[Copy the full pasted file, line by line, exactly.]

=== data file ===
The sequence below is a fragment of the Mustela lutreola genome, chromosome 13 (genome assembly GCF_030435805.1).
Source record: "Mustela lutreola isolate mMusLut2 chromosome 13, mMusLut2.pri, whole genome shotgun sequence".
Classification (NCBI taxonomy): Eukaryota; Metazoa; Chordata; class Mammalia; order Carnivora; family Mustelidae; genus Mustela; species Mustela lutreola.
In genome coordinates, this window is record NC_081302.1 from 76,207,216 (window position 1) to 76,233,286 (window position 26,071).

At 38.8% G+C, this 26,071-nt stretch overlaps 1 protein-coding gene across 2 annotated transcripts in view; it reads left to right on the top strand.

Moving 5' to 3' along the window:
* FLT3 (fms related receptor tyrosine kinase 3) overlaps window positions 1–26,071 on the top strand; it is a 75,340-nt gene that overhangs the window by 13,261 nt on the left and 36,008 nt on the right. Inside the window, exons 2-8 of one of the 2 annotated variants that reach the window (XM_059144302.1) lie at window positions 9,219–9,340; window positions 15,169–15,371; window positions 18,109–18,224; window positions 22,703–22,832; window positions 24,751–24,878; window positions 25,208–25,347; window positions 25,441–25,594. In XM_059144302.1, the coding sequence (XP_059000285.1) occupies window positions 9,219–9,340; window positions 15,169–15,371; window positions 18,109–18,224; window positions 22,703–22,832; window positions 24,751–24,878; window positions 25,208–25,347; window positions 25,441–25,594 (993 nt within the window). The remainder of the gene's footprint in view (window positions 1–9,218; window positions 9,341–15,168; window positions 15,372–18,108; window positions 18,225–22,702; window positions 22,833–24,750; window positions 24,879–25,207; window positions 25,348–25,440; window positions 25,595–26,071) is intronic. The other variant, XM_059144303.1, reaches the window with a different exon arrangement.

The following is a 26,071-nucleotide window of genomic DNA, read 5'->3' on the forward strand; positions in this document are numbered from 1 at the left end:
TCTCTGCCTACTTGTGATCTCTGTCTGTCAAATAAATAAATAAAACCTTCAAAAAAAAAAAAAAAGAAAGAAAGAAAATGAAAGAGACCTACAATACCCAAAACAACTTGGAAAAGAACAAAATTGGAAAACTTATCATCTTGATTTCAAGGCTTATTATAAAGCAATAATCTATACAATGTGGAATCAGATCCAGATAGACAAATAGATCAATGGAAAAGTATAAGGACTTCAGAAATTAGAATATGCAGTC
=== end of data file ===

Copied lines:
The sequence below is a fragment of the Mustela lutreola genome, chromosome 13 (genome assembly GCF_030435805.1).
Source record: "Mustela lutreola isolate mMusLut2 chromosome 13, mMusLut2.pri, whole genome shotgun sequence".
Classification (NCBI taxonomy): Eukaryota; Metazoa; Chordata; class Mammalia; order Carnivora; family Mustelidae; genus Mustela; species Mustela lutreola.
In genome coordinates, this window is record NC_081302.1 from 76,207,216 (window position 1) to 76,233,286 (window position 26,071).

At 38.8% G+C, this 26,071-nt stretch overlaps 1 protein-coding gene across 2 annotated transcripts in view; it reads left to right on the top strand.

Moving 5' to 3' along the window:
* FLT3 (fms related receptor tyrosine kinase 3) overlaps window positions 1–26,071 on the top strand; it is a 75,340-nt gene that overhangs the window by 13,261 nt on the left and 36,008 nt on the right. Inside the window, exons 2-8 of one of the 2 annotated variants that reach the window (XM_059144302.1) lie at window positions 9,219–9,340; window positions 15,169–15,371; window positions 18,109–18,224; window positions 22,703–22,832; window positions 24,751–24,878; window positions 25,208–25,347; window positions 25,441–25,594. In XM_059144302.1, the coding sequence (XP_059000285.1) occupies window positions 9,219–9,340; window positions 15,169–15,371; window positions 18,109–18,224; window positions 22,703–22,832; window positions 24,751–24,878; window positions 25,208–25,347; window positions 25,441–25,594 (993 nt within the window). The remainder of the gene's footprint in view (window positions 1–9,218; window positions 9,341–15,168; window positions 15,372–18,108; window positions 18,225–22,702; window positions 22,833–24,750; window positions 24,879–25,207; window positions 25,348–25,440; window positions 25,595–26,071) is intronic. The other variant, XM_059144303.1, reaches the window with a different exon arrangement.

The following is a 26,071-nucleotide window of genomic DNA, read 5'->3' on the forward strand; positions in this document are numbered from 1 at the left end:
TCTCTGCCTACTTGTGATCTCTGTCTGTCAAATAAATAAATAAAACCTTCAAAAAAAAAAAAAAAGAAAGAAAGAAAATGAAAGAGACCTACAATACCCAAAACAACTTGGAAAAGAACAAAATTGGAAAACTTATCATCTTGATTTCAAGGCTTATTATAAAGCAATAATCTATACAATGTGGAATCAGATCCAGATAGACAAATAGATCAATGGAAAAGTATAAGGACTTCAGAAATTAGAATATGCAGTC